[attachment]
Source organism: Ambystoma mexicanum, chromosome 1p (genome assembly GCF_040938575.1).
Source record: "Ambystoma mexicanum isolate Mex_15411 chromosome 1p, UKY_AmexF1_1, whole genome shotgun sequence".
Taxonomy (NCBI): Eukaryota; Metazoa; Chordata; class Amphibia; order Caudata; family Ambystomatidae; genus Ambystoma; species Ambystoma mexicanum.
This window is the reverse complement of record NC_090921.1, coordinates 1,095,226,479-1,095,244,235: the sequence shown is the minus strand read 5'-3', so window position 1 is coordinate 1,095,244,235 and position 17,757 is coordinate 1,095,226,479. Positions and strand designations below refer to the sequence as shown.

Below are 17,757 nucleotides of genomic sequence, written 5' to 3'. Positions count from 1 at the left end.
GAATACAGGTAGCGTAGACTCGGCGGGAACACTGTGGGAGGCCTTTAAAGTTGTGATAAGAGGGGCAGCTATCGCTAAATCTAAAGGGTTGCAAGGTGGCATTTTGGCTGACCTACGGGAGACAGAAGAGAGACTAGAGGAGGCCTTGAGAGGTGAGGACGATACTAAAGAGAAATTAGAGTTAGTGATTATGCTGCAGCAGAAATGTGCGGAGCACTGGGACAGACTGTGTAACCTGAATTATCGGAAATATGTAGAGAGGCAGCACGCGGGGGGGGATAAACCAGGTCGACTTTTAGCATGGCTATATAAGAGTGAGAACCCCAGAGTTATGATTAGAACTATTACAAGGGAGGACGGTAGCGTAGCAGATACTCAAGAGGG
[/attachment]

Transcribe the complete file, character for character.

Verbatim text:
Source organism: Ambystoma mexicanum, chromosome 1p (genome assembly GCF_040938575.1).
Source record: "Ambystoma mexicanum isolate Mex_15411 chromosome 1p, UKY_AmexF1_1, whole genome shotgun sequence".
Taxonomy (NCBI): Eukaryota; Metazoa; Chordata; class Amphibia; order Caudata; family Ambystomatidae; genus Ambystoma; species Ambystoma mexicanum.
This window is the reverse complement of record NC_090921.1, coordinates 1,095,226,479-1,095,244,235: the sequence shown is the minus strand read 5'-3', so window position 1 is coordinate 1,095,244,235 and position 17,757 is coordinate 1,095,226,479. Positions and strand designations below refer to the sequence as shown.

Below are 17,757 nucleotides of genomic sequence, written 5' to 3'. Positions count from 1 at the left end.
GAATACAGGTAGCGTAGACTCGGCGGGAACACTGTGGGAGGCCTTTAAAGTTGTGATAAGAGGGGCAGCTATCGCTAAATCTAAAGGGTTGCAAGGTGGCATTTTGGCTGACCTACGGGAGACAGAAGAGAGACTAGAGGAGGCCTTGAGAGGTGAGGACGATACTAAAGAGAAATTAGAGTTAGTGATTATGCTGCAGCAGAAATGTGCGGAGCACTGGGACAGACTGTGTAACCTGAATTATCGGAAATATGTAGAGAGGCAGCACGCGGGGGGGGATAAACCAGGTCGACTTTTAGCATGGCTATATAAGAGTGAGAACCCCAGAGTTATGATTAGAACTATTACAAGGGAGGACGGTAGCGTAGCAGATACTCAAGAGGG